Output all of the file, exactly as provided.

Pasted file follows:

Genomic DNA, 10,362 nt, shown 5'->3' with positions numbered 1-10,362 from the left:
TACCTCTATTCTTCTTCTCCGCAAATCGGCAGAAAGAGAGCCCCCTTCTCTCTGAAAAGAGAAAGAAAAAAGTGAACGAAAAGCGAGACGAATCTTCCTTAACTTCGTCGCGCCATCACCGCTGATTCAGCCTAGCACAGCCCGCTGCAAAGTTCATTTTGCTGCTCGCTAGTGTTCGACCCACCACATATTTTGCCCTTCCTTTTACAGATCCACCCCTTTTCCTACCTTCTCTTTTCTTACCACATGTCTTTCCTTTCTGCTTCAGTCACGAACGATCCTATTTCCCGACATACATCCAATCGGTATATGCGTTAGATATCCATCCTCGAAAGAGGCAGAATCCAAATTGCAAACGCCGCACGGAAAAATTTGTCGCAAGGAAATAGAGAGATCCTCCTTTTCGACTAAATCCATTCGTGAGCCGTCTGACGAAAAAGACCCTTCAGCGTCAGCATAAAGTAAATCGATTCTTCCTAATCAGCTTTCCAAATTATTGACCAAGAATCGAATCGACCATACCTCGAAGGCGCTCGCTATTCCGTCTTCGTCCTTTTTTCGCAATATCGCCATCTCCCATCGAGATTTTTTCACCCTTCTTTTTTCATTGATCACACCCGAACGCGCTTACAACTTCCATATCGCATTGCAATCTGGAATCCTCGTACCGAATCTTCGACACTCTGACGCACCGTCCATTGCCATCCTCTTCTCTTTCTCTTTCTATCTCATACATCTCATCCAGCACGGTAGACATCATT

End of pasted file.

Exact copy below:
Genomic DNA, 10,362 nt, shown 5'->3' with positions numbered 1-10,362 from the left:
TACCTCTATTCTTCTTCTCCGCAAATCGGCAGAAAGAGAGCCCCCTTCTCTCTGAAAAGAGAAAGAAAAAAGTGAACGAAAAGCGAGACGAATCTTCCTTAACTTCGTCGCGCCATCACCGCTGATTCAGCCTAGCACAGCCCGCTGCAAAGTTCATTTTGCTGCTCGCTAGTGTTCGACCCACCACATATTTTGCCCTTCCTTTTACAGATCCACCCCTTTTCCTACCTTCTCTTTTCTTACCACATGTCTTTCCTTTCTGCTTCAGTCACGAACGATCCTATTTCCCGACATACATCCAATCGGTATATGCGTTAGATATCCATCCTCGAAAGAGGCAGAATCCAAATTGCAAACGCCGCACGGAAAAATTTGTCGCAAGGAAATAGAGAGATCCTCCTTTTCGACTAAATCCATTCGTGAGCCGTCTGACGAAAAAGACCCTTCAGCGTCAGCATAAAGTAAATCGATTCTTCCTAATCAGCTTTCCAAATTATTGACCAAGAATCGAATCGACCATACCTCGAAGGCGCTCGCTATTCCGTCTTCGTCCTTTTTTCGCAATATCGCCATCTCCCATCGAGATTTTTTCACCCTTCTTTTTTCATTGATCACACCCGAACGCGCTTACAACTTCCATATCGCATTGCAATCTGGAATCCTCGTACCGAATCTTCGACACTCTGACGCACCGTCCATTGCCATCCTCTTCTCTTTCTCTTTCTATCTCATACATCTCATCCAGCACGGTAGACATCATT